· The focus on eliminating the risk of future alliances between black slaves and poor whites was really interesting. Especially when thinking about the Poor Movement and the way that was dismantled. Every time there’s hope for building coalitions with intersectional oppression something comes up that further the gap and difference between people.
· Constitution is colorblind, what does it say about our country. Black people were not really people so the rights didn’t necessarily apply to them.
· Vagrancy laws, what’s the difference between rules and legit crimes?
· Interesting to think about with the enforcing these rules where the black people had to take their cases to federal courts, waste their time, money, risk threats and violence. It wasn’t worth it. (30)Do you think this still applies to things that happen today?
· Convict leasing? Is this for real? Selling these people,, were they comfortable doing this to white people as well/ were they auctioned off/ the people were treated badly because they were seen as replaceable, disposable tools. Slavery remained an appropriate as punishment for a crime. I was just really upset about it. It also made me think about if white people were a part of this leasing as well? Who practiced this, and where? From what Alexander said it didn’t seem like anyone was regulating the treatment of prisoners being leased, they had no protection, that’s dehumanizing and just wrong.
· I didn’t understand what she was talking about on p. 32. I didn’t completely understand what was happening with the conservatives blaming liberals for the aggressive ‘war’ with black people. Were they arguing that this hostility they’re facing I because the liberals are waging rights in the wrong way? I’m not sure.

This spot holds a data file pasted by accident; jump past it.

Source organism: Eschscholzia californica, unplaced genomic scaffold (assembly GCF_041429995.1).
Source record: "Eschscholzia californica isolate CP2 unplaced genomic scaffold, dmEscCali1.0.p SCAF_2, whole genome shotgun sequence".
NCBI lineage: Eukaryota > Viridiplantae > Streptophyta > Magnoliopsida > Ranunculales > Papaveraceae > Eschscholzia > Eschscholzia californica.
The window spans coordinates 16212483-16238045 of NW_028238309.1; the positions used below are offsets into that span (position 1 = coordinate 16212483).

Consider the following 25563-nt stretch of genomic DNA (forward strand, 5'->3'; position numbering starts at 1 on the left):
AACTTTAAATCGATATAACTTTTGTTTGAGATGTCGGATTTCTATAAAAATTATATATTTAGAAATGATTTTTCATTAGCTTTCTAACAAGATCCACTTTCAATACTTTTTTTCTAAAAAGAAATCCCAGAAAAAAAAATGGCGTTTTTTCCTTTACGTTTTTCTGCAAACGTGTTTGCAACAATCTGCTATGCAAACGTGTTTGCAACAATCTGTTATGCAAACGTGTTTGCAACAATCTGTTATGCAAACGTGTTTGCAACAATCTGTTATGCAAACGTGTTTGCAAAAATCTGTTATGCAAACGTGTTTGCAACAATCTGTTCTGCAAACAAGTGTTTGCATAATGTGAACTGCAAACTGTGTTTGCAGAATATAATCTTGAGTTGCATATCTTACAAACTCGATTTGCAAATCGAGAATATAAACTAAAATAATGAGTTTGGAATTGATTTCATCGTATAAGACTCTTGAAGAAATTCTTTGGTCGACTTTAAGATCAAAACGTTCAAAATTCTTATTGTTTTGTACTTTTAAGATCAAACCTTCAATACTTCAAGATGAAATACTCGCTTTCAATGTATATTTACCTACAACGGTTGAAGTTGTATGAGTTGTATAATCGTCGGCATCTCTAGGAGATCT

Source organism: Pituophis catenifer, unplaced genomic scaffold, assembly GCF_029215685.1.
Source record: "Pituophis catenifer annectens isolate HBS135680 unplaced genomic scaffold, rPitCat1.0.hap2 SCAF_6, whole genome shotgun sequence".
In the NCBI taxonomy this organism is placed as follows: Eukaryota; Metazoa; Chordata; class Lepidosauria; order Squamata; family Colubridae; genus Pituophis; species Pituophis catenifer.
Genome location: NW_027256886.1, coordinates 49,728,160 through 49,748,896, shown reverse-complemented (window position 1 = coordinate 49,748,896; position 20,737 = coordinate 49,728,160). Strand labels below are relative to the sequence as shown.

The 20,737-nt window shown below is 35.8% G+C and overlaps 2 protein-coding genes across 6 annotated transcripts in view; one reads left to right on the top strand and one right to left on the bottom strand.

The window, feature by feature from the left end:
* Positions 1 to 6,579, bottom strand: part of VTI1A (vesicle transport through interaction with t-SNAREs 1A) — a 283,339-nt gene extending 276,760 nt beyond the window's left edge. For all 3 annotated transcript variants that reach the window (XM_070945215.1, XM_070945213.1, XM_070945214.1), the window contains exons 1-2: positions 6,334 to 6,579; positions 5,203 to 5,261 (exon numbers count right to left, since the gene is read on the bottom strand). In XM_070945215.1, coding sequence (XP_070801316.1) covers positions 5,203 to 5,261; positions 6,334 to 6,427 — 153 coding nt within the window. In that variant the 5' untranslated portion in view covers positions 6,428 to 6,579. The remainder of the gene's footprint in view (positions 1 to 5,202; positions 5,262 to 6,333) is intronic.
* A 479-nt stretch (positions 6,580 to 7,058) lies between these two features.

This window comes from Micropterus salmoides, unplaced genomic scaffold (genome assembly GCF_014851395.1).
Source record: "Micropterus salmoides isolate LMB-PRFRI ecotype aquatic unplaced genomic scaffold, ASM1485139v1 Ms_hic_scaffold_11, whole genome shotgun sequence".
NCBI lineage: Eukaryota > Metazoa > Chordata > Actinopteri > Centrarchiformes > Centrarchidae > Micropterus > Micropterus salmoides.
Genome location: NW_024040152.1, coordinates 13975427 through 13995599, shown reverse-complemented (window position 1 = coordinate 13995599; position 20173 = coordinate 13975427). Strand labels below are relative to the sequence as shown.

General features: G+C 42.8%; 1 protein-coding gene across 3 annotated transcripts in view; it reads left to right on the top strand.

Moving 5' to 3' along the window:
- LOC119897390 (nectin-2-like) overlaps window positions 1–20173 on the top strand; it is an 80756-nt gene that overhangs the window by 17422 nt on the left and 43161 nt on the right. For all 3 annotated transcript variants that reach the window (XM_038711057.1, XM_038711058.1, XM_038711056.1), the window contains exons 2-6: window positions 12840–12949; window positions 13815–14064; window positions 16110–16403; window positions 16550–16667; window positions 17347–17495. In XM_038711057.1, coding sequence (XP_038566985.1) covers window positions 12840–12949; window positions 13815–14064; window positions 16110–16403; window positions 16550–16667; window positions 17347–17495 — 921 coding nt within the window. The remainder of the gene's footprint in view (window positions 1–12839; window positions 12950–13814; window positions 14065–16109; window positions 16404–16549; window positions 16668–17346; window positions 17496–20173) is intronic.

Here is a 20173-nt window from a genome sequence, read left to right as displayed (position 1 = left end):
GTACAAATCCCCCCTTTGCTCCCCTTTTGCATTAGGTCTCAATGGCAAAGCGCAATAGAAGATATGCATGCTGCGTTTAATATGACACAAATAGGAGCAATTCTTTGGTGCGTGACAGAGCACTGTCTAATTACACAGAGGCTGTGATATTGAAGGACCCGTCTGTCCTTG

· Arguing civil disobedience was a leading cause of crime because people were choosing which laws follow and not. Harsh responses to lawbreakers, it’s funny because the crimes against these people are worse than the crimes they’re actually committing.
· FBI antidrug funding increased from $8 million to $95 million. This got me really upset because we waste so much money on things that are just selfish and stupid.
· This is a little personal but this is slowly helping me make sense of some of the things I see in real life. For example I live in the south Bronx, in Hunt’s Point which is 640 acres, with over ½ the population below the poverty line, 90% Black and Latino. Three detention centers exist: Spofford Juvenile Center, Vernon C. Bain Correctional Center and Rikers Island which is between the Bronx and Queens. There was also rallying to prevent another jail to be made. In addition to that, in this area the narcotics police bought three apartment buildings (621-624 Manida Street) in order to catch those who sell and use drugs. I thought about how that money could’ve gone to books for a school but instead we prioritize drugs. We prioritize wars, those outside the US and inside, we prioritize/fund terrorism and it’s beyond frustrating. The book is helping me make sense of why we have so many jails in such a small area that’s poor and filled with people of color. It’s an interesting argument she’s making, and I’m not completely convinced but look forward to the rest of the book.
That Kafka story was really sad to me. That was my initial reaction. I’m still processing the story though. (it takes me a while sometimes)